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On Chronological Snobbery

Or, Temporal Provinicialists Gone Wild
"Nick P."


We often pride ourselves on the knowledge that we have in comparison to the ancients in our day and age. We look at the way society has changed since the enlightenment and think of how advanced we are. We look at all the wonders of science that we have and how we have seen the edge of the universe as well as the nucleus of the cell. Impressive indeed we are! Yet are we too quick to forget where we came from and how we could fall if we forget that? Could it be that the ancients can still be our teachers and maybe that if we do not heed their words, we will suffer for it?

I believe that this is the case. I believe the ways we describe ourselves tend to elevate us against the rest of the people who have ever lived. We are forsaking what G.K. Chesterton called "The Democracy of the Dead." We are the modern people and everyone else is "pre-modern."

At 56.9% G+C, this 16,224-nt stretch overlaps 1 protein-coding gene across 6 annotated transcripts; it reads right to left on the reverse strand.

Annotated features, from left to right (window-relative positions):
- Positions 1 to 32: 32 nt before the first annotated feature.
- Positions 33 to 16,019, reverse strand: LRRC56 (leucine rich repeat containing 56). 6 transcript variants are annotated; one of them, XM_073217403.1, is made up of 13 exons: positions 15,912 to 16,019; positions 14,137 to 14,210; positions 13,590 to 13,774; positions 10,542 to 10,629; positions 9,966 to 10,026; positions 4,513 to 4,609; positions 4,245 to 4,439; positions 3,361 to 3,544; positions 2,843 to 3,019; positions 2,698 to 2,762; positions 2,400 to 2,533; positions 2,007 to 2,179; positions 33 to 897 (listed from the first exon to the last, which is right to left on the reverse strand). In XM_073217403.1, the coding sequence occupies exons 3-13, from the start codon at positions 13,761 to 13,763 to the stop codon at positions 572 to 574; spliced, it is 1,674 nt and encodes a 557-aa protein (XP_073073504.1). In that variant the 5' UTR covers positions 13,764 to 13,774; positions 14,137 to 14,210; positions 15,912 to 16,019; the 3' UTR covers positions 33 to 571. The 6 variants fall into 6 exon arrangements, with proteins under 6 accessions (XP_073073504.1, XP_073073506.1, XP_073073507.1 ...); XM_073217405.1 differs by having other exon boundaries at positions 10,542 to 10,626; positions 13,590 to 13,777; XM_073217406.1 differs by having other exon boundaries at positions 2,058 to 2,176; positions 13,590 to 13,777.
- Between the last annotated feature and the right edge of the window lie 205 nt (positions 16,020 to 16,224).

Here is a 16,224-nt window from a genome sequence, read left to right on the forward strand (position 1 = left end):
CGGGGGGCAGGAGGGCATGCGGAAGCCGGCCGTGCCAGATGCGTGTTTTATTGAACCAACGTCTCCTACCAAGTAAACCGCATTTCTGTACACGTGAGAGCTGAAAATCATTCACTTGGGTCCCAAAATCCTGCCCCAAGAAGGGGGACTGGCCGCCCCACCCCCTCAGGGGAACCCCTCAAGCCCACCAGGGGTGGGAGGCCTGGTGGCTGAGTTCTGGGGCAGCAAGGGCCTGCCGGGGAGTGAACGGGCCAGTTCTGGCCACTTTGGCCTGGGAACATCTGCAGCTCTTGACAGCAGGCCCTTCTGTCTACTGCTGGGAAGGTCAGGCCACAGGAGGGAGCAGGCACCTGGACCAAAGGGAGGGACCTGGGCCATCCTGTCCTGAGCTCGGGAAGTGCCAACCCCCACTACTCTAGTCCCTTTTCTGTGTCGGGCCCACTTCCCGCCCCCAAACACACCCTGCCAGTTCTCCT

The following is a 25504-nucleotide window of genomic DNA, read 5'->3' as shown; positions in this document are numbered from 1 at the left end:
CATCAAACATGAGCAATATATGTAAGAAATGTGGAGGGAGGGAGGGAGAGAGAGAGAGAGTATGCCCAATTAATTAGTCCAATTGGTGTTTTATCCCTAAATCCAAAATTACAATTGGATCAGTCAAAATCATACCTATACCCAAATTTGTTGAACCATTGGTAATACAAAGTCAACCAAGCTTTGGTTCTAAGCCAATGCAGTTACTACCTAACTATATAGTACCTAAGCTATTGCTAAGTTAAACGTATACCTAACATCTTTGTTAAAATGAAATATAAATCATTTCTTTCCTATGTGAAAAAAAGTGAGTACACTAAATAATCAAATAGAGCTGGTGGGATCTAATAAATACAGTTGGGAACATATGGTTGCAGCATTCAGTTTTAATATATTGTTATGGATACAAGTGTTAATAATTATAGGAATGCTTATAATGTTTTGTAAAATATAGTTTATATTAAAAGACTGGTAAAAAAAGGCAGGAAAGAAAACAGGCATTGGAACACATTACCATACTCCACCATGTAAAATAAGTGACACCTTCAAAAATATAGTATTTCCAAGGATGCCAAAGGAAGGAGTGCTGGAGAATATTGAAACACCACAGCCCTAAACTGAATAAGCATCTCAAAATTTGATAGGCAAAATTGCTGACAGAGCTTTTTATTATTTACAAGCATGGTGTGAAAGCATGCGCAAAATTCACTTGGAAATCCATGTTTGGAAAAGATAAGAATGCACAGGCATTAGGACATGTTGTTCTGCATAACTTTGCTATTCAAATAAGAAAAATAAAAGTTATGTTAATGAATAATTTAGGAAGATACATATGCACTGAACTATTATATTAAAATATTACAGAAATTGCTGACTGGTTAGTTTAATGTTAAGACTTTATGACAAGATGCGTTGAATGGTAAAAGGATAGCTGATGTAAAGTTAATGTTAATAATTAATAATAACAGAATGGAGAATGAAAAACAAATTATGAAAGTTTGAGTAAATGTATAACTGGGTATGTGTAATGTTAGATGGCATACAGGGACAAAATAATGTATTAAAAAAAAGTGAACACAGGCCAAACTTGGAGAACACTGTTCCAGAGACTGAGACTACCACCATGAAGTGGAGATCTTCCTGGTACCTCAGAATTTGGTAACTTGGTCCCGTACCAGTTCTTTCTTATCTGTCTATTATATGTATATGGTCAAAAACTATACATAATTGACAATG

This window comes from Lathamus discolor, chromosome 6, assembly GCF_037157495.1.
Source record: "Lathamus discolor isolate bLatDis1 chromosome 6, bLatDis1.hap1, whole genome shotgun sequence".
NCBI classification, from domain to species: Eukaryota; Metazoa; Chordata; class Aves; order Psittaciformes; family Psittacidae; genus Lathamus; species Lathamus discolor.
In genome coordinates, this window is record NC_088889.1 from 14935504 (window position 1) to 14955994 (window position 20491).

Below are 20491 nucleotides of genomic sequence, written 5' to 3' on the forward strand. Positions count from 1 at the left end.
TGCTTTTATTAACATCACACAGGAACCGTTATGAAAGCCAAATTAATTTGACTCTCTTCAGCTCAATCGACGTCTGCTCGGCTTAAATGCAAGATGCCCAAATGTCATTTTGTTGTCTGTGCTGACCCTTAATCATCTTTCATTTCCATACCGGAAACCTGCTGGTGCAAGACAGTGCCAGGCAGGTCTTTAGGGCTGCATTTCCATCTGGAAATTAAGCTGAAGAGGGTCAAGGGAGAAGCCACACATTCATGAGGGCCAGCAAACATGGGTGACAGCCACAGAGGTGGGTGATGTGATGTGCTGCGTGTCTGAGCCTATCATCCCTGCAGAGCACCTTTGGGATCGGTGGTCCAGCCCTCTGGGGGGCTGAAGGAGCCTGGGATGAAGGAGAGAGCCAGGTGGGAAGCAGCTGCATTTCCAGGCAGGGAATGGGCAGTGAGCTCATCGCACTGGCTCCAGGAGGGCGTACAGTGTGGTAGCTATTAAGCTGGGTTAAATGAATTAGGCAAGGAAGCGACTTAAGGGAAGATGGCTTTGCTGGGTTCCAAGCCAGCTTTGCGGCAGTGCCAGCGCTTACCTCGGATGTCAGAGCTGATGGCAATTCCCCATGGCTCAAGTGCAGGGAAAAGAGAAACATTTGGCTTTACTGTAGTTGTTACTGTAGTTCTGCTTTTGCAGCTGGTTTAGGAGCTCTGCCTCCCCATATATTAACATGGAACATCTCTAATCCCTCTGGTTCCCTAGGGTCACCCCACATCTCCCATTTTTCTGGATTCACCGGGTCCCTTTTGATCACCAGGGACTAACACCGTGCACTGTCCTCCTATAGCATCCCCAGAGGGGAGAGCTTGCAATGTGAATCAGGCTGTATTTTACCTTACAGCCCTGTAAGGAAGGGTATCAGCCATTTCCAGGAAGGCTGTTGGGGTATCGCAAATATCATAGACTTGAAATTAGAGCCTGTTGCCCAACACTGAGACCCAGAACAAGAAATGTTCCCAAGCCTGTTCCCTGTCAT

I would like to consider three beliefs in particular as examples. These three are the belief in a god of some sort, the belief in miracles, and the belief in objective morality as examples. It is often taken that if you are a truly modern and sophisticated intellectual, you know that science, sociology, psychology, and every other field has refuted these arguments.

Have they now?

In his work, "Surprised by Joy", C.S. Lewis gives us this caution in speaking about another person:

In the first place, he made short work of what I have called my "chronological snobbery," the uncritical acceptance of the intellectual climate common to our own age and the assumption that whatever has gone out of date is on that account discredited. You must find out why it went out of date. Was it ever refuted (And if so by whom, where, and how conclusively) or did it merely die away as fashions do? If the latter, this tells us nothing about its truth or falsehood. (Surprised by Joy pp. 207-208)

This is the error that many Christians have made on these issues and even I have made in the past. We have assumed the defensive in that we have to give reasons why we believe God exists or that miracles or possible or that morality is objective. I would suggest that since this has been the worldview of history, it is up to the skeptic to argue his case. If we assume his case right off unless other evidence is contrary, then we are just as well assuming that the dead did not know what they were talking about and in light of modern evidence (Whatever that is which is what we want to know) we should pursue a different track.